Sky-High Prices Escalating Food Insecurity
By Benedict Weerasena, Economist of Bait Al-Amanah
In the past month, my weekly grocery shopping at the market has been frustrating. I certainly feel the pinch of escalating prices.
Time and again, I hear of fellow consumers complaining about the shockingly exorbitant prices for vegetables while traders lament that there is nothing much they can do. The price hike is attributed to limited supply due to lower domestic production as a result of unfavourable weather, pricier inputs, higher transportation costs, manpower shortages and also higher import costs.
Indeed, the skyrocketing prices of vegetables with an increase of up to 200% is very worrying. This comes on the back of rising prices of chicken and eggs which contributes to a higher cost of living, adding to the woes of many households struggling to make ends meet
The possibility of vegetable prices remaining high until after the Chinese New year holidays due to will eventually lead to growing food insecurity. Defined as a disruption of food intake or eating patterns due to limited money or other resources, food insecurity is also one of the root causes of malnutrition.
The pandemic has caused the number of undernourished across Malaysia to continue to rise, especially among vulnerable households which have been disproportionately affected by the pandemic. Affected groups include the Orang Asli, low-income and welfare-recipient households, and the elderly.
On the global scale, a projected 660 million people across the world may still face hunger in 2030 as a result of the lasting effects of the COVID-19 pandemic on food security, as reported by the Food and Agriculture Organization of the United Nations (FAO).
Even before the pandemic, Malaysia has been one of the very few Asian countries facing three forms of malnutrition, namely obesity, stunting and anaemia. Specifically, the National Health and Morbidity Survey 2019 revealed that 1 in 2 (50.1%) adults are either overweight or obese, while slightly more than 1 in 5 (21.8%) children under 5 years of age are stunted and almost 3 in 10 (29.9%) women of reproductive age are anaemic.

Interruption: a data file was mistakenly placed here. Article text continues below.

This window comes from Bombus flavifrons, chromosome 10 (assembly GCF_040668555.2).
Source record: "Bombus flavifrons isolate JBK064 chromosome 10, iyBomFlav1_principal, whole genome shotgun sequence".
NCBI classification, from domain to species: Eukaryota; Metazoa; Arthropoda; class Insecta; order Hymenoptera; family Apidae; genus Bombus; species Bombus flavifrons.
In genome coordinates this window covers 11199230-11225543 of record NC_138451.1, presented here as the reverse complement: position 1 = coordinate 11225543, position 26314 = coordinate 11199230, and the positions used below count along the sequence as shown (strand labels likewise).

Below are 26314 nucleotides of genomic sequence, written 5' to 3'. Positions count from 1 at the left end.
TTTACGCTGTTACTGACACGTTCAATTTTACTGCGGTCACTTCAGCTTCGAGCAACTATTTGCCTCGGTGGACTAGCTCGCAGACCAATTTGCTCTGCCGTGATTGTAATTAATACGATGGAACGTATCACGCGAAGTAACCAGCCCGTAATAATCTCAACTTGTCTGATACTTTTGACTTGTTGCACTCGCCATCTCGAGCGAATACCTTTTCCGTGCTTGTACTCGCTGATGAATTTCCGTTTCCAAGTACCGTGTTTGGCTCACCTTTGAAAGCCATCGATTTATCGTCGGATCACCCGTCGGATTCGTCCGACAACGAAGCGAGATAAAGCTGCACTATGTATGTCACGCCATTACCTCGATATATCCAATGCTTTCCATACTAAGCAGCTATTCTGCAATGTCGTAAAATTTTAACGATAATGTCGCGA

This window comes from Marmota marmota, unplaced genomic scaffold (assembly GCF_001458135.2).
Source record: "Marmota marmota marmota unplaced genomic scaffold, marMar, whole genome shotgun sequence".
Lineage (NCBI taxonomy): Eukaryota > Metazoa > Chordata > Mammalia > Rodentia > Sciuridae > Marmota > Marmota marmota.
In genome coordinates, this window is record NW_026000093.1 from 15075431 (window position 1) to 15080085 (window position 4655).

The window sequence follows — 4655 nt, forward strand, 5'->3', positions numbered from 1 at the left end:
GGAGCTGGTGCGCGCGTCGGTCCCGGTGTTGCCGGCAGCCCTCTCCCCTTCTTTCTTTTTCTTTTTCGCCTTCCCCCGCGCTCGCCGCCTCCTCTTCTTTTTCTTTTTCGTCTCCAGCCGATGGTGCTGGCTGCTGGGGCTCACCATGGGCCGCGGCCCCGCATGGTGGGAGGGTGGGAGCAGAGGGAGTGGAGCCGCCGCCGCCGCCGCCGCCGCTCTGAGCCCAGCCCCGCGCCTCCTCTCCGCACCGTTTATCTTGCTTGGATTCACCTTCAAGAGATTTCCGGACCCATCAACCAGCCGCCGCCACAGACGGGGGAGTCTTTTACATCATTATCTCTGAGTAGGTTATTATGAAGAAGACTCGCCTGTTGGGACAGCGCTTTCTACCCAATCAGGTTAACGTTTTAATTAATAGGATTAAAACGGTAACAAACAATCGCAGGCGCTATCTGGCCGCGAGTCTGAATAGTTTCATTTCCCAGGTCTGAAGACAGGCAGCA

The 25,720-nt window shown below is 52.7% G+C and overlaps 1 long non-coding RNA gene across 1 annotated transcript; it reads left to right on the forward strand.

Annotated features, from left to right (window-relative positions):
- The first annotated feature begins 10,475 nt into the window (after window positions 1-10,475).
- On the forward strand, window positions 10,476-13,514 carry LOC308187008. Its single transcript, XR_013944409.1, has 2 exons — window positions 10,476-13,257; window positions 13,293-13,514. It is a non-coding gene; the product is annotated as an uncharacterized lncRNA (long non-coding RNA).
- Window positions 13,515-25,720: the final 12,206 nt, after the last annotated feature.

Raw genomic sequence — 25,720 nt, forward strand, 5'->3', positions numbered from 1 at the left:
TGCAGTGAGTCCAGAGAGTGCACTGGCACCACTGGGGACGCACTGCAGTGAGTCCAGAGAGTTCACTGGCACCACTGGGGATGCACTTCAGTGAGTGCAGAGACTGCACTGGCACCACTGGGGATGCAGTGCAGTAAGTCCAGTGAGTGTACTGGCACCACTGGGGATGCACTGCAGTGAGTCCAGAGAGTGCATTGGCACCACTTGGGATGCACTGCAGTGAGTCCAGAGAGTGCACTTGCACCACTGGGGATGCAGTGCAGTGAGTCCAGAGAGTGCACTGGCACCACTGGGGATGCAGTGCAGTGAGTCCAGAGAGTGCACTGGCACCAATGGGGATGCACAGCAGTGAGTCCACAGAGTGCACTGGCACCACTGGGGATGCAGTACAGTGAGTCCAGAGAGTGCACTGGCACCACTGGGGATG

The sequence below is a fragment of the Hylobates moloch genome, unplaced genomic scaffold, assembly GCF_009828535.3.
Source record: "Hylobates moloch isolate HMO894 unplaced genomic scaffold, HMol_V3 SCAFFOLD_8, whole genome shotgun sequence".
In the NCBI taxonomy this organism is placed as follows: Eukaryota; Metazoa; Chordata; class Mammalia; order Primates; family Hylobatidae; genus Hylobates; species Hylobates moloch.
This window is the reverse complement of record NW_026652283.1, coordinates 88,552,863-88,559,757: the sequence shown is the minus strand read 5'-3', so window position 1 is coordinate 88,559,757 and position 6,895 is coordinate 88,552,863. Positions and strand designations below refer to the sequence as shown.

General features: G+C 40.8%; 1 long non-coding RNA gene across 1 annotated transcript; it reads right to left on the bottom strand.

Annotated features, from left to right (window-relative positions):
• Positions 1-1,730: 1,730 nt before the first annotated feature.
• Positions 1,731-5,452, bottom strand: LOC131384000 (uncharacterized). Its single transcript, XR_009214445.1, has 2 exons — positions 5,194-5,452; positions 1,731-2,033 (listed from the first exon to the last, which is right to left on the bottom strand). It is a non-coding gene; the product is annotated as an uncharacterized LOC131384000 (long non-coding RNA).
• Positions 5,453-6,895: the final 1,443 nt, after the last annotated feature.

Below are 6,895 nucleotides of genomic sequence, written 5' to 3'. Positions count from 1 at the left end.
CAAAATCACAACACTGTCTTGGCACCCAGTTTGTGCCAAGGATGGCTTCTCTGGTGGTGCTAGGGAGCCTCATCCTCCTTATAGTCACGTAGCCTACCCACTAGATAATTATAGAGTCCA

More recently in February 2021, Malaysia’s Deputy Education Minister explained that 25% of children in Malaysia are either underweight or stunted because of poor dietary habits while another 20% are overweight or obese due to inappropriate dietary choices coming from low-income families, including difficulties in obtaining food.
This alarming double burden of malnutrition in the form of stunting and obesity leads to long-term health effects, whereby the former results in greater susceptibility to infectious diseases and irreversible impairment in childhood development. Obesity on the other hand increases the risk of non-communicable diseases.
The substantial prevalence of malnutrition among children leads to lifelong economic consequences including impaired learning potential, compromised future labour productivity and higher medical expenses, which reinforces a vicious cycle of intergenerational inequality. In other words, this has resulted in vulnerable groups being caught in the poverty-nutrition trap.
As such, proactive measures in both the short-term and long-term are needed to enhance food security in our nation, as a means to address nutritional inequality. Specifically, Malaysia needs to take concrete steps to promote the availability of nutritionally adequate and safe foods at reasonable prices for normal growth and the development of an active and healthy life.
In addition to immediate term price monitoring efforts such as Ops Pasar which seeks to prevent any form of profiteering at every level of the distribution network, we need to promote the need for greater consumer awareness and an efficient market information system.
Besides that, market failures such as the existence of cartels, the lack of competition and the prevalence of hoarding need to be effectively tackled. Furthermore, import duties and tariffs on consumable items and intermediate inputs used in agricultural production should be reduced to lower input costs.
In the medium to long term, we need to build a more sustainable and resilient agri-food sector against any future shocks including poor weather to prevent disruption in production. This can be done through increased investment in agricultural innovation and research and development (R&D) for greater productivity.
All in all, we definitely need to prioritize food security and the availability of nutritious food at reasonable prices as we seek to grow a healthier society. There are no two ways about it. How are we going to achieve the goal of a healthier Keluarga Malaysia in the recently announced Agenda Nasional Malaysia Sihat (ANMS) if prices of vegetables remain sky-high?